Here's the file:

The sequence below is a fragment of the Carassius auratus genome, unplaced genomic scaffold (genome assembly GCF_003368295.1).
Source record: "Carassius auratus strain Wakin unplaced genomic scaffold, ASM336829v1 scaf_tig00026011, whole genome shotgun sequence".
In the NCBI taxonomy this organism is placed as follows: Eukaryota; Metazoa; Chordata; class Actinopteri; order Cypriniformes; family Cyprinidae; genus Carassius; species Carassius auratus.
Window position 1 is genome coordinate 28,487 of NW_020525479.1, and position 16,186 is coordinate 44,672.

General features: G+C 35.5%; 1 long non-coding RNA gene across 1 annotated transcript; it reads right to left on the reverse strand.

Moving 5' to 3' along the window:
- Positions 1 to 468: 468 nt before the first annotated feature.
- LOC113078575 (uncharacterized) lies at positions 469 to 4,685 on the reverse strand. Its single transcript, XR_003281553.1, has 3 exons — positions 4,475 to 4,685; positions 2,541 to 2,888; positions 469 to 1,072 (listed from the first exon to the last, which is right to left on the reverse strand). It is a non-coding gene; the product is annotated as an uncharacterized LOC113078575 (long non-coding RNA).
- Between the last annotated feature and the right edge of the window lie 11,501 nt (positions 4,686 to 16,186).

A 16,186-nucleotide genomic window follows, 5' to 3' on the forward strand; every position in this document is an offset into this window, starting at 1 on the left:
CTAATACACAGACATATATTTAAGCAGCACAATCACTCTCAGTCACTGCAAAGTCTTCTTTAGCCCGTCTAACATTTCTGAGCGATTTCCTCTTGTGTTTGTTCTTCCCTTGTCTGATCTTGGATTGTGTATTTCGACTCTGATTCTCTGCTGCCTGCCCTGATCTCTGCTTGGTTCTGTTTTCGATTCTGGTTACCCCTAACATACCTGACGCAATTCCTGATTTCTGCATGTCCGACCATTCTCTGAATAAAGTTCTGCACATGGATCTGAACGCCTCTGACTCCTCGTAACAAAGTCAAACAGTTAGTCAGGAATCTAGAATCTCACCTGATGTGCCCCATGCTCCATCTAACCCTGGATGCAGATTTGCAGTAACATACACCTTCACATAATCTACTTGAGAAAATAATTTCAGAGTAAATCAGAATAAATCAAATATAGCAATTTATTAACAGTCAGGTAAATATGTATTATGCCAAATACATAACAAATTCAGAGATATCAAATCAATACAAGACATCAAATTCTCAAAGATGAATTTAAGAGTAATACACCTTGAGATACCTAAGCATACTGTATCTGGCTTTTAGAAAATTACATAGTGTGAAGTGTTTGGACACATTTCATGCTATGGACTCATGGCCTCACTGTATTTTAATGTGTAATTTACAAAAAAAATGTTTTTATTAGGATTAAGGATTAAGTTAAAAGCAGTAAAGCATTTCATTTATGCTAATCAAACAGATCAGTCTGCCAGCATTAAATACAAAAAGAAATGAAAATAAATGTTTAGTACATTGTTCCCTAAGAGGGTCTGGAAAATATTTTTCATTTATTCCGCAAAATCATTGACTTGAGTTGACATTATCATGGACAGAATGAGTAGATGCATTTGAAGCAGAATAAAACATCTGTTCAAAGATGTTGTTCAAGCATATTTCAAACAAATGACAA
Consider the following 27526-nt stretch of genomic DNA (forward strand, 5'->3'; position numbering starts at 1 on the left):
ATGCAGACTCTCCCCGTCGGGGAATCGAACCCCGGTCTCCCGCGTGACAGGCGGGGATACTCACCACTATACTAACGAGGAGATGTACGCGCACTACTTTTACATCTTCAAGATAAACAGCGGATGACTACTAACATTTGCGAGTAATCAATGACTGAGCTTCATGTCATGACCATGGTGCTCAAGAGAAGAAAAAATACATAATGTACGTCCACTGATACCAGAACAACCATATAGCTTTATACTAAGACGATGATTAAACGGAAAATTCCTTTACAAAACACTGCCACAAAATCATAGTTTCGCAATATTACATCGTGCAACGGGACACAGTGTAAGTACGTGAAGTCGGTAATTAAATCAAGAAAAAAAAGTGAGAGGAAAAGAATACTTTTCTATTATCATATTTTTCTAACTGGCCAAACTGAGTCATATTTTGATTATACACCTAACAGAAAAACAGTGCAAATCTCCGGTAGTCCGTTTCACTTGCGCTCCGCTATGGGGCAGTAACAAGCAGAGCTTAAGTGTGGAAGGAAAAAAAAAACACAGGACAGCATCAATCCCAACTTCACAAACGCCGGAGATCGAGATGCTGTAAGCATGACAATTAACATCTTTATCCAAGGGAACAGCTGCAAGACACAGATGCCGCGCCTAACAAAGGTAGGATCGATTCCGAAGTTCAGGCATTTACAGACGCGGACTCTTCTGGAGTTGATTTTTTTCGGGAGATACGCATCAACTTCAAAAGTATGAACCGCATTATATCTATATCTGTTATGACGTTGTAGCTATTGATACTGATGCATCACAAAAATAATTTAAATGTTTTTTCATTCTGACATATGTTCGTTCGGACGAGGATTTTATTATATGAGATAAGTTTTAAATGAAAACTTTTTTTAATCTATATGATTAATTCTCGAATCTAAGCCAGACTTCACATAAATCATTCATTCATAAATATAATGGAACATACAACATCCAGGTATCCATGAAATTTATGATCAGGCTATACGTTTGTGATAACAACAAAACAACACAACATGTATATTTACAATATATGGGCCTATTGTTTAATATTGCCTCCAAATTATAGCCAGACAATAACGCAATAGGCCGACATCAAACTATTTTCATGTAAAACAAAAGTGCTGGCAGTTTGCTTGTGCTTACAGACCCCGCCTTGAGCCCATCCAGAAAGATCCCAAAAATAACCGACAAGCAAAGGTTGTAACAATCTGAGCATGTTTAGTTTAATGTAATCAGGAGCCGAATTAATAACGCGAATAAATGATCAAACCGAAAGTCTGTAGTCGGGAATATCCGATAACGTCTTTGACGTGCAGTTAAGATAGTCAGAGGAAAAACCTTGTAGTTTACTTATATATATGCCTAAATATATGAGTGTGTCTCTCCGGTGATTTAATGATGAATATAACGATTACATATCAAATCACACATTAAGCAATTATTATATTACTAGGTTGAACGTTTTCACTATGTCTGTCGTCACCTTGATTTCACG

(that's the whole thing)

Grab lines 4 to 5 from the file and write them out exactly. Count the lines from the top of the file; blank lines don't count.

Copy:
Window position 1 is genome coordinate 28,487 of NW_020525479.1, and position 16,186 is coordinate 44,672.

General features: G+C 35.5%; 1 long non-coding RNA gene across 1 annotated transcript; it reads right to left on the reverse strand.